Start by running it in gear with the front wheels jacked up and the car supported on jack stands. Watch the spinning tire from the front to see if there's any sideways movement in the tread or a noticeable hump on one side of the tread. A little movement is normal but if you see more than about 1/8", that's cause to look closer.
Next look at the edge of the wheel where the weights go. 1/8" there is way too much. Typically only one wheel will be spinning. You have to carefully stop it to make the other one start spinning. I do that by wedging a 2x4 under the spinning tire but be careful because if it's laying close to the ground the tire can shoot it out if it's spinning fast enough.
You can also identify a tire or wheel problem by switching them front-to-rear, then see if the characteristics of the vibration are the same.
If you see one wheel wobble, pull that one off, then run it in gear again and watch the brake caliper. If it's moving side-to-side, even a little, your new rotor is warped or there is something stuck between it and the hub. Both of those are common. A cut on the brake lathe will true up the rotor. Usually once they're machined they typically don't warp again.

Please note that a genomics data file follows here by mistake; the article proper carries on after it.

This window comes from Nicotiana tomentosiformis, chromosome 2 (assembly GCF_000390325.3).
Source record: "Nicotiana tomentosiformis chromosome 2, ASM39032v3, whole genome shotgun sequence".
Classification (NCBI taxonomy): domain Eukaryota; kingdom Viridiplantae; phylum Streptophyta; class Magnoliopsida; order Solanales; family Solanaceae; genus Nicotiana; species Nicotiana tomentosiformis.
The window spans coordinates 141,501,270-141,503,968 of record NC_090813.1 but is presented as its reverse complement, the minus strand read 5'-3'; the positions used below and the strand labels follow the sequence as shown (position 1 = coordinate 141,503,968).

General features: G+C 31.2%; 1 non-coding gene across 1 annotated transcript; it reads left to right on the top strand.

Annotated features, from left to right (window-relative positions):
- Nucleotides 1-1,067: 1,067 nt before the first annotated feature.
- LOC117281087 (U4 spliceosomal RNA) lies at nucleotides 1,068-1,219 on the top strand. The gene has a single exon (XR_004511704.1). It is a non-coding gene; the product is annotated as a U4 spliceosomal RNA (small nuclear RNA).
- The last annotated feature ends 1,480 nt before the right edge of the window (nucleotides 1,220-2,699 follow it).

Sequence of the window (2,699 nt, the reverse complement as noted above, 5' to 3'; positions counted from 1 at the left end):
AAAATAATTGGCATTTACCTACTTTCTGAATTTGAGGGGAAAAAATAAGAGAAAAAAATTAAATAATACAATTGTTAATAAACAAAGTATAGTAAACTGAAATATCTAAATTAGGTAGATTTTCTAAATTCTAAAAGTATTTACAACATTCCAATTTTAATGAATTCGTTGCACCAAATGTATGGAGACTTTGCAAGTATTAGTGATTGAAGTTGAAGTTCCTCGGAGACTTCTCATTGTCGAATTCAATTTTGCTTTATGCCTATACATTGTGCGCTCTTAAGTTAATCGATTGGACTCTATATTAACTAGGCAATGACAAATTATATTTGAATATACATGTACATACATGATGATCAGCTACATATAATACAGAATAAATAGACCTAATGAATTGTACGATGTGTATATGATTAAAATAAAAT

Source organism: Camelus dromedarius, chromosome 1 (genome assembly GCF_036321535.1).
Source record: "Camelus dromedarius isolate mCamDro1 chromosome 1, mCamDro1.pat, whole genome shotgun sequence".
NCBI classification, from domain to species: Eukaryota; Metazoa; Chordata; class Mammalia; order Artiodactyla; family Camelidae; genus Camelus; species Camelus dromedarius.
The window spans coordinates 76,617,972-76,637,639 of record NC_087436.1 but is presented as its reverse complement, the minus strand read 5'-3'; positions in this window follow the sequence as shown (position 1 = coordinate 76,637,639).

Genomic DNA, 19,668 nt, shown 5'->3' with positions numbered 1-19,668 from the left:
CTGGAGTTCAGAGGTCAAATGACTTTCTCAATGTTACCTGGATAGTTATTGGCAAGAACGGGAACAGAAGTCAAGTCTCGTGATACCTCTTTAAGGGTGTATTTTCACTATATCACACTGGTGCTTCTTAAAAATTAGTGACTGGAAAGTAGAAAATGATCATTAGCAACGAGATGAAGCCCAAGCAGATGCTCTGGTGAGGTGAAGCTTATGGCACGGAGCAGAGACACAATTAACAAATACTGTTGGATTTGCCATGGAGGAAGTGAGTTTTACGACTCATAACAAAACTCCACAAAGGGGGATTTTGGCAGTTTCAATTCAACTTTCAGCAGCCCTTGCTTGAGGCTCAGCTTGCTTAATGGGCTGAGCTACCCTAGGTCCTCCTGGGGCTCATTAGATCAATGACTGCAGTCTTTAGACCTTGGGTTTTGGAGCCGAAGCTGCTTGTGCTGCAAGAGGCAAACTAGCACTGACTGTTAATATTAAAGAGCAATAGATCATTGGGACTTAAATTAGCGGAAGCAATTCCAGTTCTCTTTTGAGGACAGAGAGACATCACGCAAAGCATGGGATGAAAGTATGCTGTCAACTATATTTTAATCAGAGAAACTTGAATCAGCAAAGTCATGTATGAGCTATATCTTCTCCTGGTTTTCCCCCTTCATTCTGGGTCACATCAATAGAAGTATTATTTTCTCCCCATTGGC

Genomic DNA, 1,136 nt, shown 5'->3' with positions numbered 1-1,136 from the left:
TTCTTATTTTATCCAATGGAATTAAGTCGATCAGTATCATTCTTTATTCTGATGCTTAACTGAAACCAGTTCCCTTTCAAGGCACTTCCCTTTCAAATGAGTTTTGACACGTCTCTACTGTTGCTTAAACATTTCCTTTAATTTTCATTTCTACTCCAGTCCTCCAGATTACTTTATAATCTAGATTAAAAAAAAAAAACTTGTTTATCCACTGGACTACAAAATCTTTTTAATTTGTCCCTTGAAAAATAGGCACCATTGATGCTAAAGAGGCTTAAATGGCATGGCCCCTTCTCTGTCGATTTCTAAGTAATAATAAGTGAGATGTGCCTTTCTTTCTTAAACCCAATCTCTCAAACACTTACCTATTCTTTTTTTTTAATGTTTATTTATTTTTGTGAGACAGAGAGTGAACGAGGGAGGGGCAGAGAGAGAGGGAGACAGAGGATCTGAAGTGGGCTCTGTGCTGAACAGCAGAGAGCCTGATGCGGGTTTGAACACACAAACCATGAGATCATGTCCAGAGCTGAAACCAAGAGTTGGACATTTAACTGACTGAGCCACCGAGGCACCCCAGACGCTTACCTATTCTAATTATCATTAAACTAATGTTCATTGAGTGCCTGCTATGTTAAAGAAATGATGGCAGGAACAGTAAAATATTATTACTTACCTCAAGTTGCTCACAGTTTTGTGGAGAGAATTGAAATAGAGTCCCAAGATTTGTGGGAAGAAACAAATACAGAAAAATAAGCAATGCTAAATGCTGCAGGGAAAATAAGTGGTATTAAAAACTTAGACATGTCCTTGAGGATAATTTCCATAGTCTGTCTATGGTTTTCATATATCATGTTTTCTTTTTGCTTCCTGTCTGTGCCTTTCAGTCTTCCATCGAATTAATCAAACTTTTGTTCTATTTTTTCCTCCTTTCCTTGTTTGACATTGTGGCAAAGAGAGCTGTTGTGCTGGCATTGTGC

A hard-to-find cause of a shimmy in the steering wheel is a worn inner cv joint housing. I won't describe that now because it's pretty involved to check and it almost always shows up only during acceleration
Tuesday, October 9th, 2012 AT 12:28 AM